October 7, 2010
Baby Caroline Tolsdorf born
JJ and Stephen Tutor and children, Patsy, Mitch and Grace, of Hattiesburg, spent the weekend with Martha Mitchell and Jamie Brigance and children, Stevie and Drew. Sadly, Donnie Mitchell passed away while they were here. Funeral services were Sunday afternoon. Heaven received another angel Friday.
Ben and Ann Seale and son, Ayden, of Jackson, were the weekend guests of Ben and Robin Seale. While here, they attended the Ole Miss - Kentucky face-off in Oxford Saturday.
Welcome to the world, Caroline Slayden Tolsdorf! Baby Caroline was born last week to proud parents, Bea and Drew Tolsdorf of Jackson. Alex McCrosky, proud uncle, and Ann Yager Hamlin, proud aunt, were both there from Kentucky for the exciting event. Well wishes to all and cannot wait to squeeze those little cheeks!
Don’t forget to go down to the Oak Palace Saturday night for the Dance of the Decades! Tickets are $35 each at the door. Friends of Marshall Academy are hosting a wonderful event which will submerge party-goers into a blast from the past! Music will be played from all decades, along with festive party food from days gone by. There will be lots of fun activities that include a silent auction with loads of wonderful items to pick up for that special someone (or to treat yourself) and also a live auction. Come dressed in attire from your favorite decade, or perhaps you just want to go as “you from 2010” - that’s great, too! Put on your dancing shoes and boogie on down to the Oak Palace Saturday night for a groovy time! Remember - you must be 21!
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LeKisha Finley and Desmond Jeffries to wed October 16 at Mt. Peel
Mr. and Mrs. Oliver Finley Jr. are pleased to announce the upcoming marriage of their daughter, LeKisha Kenyatta Finley, to Desmond Devaris Jeffries, son of Verna Jeffries Strickland of Ashland.
The bride-elect is the granddaughter of the late Mammie D. Thompson Malone of Waterford, the late Jessie Malone Jr. of Aurora, Ill., and the late Mr. and Mrs. Oliver Finley Sr. of Holly Springs and Henderson Miller of Waterford.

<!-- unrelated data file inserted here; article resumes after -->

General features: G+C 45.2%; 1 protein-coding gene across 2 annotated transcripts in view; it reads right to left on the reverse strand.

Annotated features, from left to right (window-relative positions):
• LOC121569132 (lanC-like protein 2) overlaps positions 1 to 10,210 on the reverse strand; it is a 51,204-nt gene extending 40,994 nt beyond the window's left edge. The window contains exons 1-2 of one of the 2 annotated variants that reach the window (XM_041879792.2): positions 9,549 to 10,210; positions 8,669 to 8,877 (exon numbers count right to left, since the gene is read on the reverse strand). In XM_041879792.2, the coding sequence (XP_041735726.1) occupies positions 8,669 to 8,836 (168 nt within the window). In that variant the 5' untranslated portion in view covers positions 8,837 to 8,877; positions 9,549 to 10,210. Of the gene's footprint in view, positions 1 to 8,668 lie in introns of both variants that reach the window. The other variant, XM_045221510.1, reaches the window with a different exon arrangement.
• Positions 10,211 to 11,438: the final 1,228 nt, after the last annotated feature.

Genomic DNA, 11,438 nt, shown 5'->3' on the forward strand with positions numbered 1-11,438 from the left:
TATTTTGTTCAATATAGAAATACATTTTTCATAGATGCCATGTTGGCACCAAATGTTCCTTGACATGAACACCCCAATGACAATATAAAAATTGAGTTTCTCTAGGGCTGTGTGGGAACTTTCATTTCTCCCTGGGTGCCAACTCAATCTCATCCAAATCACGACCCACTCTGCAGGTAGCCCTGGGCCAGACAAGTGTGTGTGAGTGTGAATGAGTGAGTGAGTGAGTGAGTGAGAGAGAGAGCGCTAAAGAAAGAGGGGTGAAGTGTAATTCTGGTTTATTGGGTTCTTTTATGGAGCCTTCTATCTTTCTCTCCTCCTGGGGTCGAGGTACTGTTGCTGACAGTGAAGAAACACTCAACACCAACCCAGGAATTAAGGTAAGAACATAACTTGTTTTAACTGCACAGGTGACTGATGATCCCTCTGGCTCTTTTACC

LeKisha is a 2002 graduate of Byhalia High School. She attended the University of Mississippi and is currently employed at Byhalia Elementary School.
The prospective groom is the grandson of Mr. and Mrs. Dedrick Jeffries of Holly Springs. He attended Ashland High School and is currently employed at the Holly Springs Utility Department.
The couple will exchange vows at 4 p.m. on Saturday, Oct. 16, 2010, at Mt. Peel MB Church, 1050 Mt. Peel Road in Laws Hill. A reception will immediately follow the ceremony at the Eddie Lee Smith Multi-Purpose Building in Holly Springs.
Claudia Watson and Alvin Gipson to wed at New Hope in Memphis; reception following in Holly Springs
Viola Watson and the late Oscar D. Watson of Holly Springs are pleased to announce the engagement and forthcoming marriage of their daughter, Claudia Watson, to Alvin Gipson of Memphis, Tenn.
The wedding will be held Oct. 9, 2010, at New Hope MB Church, 2731 Enterprise Ave., Memphis, Tenn., at 12:30 p.m.
A reception will be held at the Holly Springs Shrine Club in Holly Springs, 5 p.m.
The bride-elect is the granddaughter of the late Mr. and Mrs. Oscar Watson of Red Banks.
Alvin is the son of the late Mr. and Mrs. Lloyd Gipson of Holly Springs and the grandson of the late Mr. and Mrs. Jim Gipson of Holly Springs.
Great collection of relics
Remember Wilbur “Red” Brown? He used to have a weekly newspaper column called “Ramblin Around.” On July 7, 1938, Red wrote about Buss Irby, who lived on Van Dorn Avenue, played trumpet in the Old Miss band, and spent his life looking for relics when nobody else was.
Dr. Edward Thorne was also interested in Indian relics and later bought some of Buss’ collection which we have here at the museum. It is great!